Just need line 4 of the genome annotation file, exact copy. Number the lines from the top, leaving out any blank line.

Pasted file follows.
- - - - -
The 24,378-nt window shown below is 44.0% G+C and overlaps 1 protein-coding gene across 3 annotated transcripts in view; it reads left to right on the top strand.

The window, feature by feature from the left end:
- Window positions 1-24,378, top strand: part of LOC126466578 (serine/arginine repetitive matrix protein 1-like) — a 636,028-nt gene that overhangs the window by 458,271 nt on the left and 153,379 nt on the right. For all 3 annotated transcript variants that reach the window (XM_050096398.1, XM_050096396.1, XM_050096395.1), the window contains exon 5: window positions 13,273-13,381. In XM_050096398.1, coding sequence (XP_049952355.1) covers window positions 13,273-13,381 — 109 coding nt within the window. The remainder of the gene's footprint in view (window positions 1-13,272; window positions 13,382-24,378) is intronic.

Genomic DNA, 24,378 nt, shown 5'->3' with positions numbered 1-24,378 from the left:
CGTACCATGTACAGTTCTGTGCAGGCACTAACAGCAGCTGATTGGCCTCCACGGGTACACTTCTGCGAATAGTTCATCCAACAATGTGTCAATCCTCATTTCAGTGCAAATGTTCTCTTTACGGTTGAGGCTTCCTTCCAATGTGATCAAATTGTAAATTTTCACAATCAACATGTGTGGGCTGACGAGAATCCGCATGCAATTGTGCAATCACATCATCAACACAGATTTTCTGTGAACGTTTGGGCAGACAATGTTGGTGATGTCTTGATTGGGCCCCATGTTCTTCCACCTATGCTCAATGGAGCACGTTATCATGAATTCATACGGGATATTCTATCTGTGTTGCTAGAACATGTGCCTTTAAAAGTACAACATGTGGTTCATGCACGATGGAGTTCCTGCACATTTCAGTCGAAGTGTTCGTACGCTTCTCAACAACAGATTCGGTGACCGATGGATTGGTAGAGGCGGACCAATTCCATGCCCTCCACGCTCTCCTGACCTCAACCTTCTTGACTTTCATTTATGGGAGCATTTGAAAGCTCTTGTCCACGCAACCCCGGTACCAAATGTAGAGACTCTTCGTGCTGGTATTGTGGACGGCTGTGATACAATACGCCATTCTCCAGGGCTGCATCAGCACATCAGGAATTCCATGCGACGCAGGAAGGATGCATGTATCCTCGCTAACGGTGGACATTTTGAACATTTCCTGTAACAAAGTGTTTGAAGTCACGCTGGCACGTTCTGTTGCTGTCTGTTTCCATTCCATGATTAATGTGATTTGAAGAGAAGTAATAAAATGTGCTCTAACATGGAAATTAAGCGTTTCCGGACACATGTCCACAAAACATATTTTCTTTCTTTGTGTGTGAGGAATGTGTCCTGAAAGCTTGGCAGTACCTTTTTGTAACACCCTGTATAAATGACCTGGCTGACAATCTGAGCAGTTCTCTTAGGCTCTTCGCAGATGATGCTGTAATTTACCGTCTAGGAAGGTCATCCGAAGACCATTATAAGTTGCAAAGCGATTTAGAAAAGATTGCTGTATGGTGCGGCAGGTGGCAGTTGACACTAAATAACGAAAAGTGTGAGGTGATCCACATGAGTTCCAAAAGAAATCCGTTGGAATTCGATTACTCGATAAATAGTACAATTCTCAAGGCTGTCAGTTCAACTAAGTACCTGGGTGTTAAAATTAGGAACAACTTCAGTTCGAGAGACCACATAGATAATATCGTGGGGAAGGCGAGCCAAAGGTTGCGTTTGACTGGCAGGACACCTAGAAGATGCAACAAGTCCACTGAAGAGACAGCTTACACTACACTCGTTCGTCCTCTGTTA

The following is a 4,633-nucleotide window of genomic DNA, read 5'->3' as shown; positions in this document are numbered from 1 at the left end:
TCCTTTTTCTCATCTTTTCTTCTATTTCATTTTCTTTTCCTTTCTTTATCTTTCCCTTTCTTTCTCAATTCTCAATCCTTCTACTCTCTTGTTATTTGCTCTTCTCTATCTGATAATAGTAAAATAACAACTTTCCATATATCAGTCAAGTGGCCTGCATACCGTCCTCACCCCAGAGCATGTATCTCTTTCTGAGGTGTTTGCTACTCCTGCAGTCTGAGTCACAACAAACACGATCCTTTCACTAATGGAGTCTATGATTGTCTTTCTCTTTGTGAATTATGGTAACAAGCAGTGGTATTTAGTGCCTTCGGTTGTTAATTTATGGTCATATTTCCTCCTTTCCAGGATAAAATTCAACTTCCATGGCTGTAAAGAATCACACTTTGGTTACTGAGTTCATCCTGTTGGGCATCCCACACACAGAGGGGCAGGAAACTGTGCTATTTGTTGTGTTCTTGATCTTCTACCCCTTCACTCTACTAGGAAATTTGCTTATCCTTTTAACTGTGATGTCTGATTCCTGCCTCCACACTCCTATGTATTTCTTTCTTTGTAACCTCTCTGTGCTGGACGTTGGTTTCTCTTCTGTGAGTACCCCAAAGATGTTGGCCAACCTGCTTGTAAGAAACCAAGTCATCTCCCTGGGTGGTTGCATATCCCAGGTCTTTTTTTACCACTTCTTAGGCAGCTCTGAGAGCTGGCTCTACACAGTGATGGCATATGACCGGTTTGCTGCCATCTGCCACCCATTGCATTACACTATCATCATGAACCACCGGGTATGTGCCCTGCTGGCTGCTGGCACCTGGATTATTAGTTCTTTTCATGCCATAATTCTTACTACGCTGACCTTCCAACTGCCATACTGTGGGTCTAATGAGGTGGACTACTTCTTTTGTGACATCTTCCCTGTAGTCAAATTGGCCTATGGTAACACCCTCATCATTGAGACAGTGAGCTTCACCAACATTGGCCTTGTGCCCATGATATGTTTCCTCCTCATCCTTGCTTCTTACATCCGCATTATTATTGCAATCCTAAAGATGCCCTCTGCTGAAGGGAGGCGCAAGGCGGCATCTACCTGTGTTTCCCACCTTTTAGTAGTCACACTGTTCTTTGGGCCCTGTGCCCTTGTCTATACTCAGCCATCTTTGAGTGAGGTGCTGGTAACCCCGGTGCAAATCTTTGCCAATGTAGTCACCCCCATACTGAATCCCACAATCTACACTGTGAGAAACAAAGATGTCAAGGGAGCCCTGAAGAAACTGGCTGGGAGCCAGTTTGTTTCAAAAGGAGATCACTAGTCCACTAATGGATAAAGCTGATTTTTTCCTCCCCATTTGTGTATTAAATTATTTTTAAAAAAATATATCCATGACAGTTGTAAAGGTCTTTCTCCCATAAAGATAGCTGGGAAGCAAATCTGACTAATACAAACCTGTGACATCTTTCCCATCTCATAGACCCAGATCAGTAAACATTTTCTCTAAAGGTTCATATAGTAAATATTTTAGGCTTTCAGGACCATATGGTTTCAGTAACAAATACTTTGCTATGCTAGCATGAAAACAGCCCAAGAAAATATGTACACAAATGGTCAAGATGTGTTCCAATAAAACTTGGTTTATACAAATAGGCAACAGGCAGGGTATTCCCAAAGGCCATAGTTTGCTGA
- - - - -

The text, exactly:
Genomic DNA, 24,378 nt, shown 5'->3' with positions numbered 1-24,378 from the left: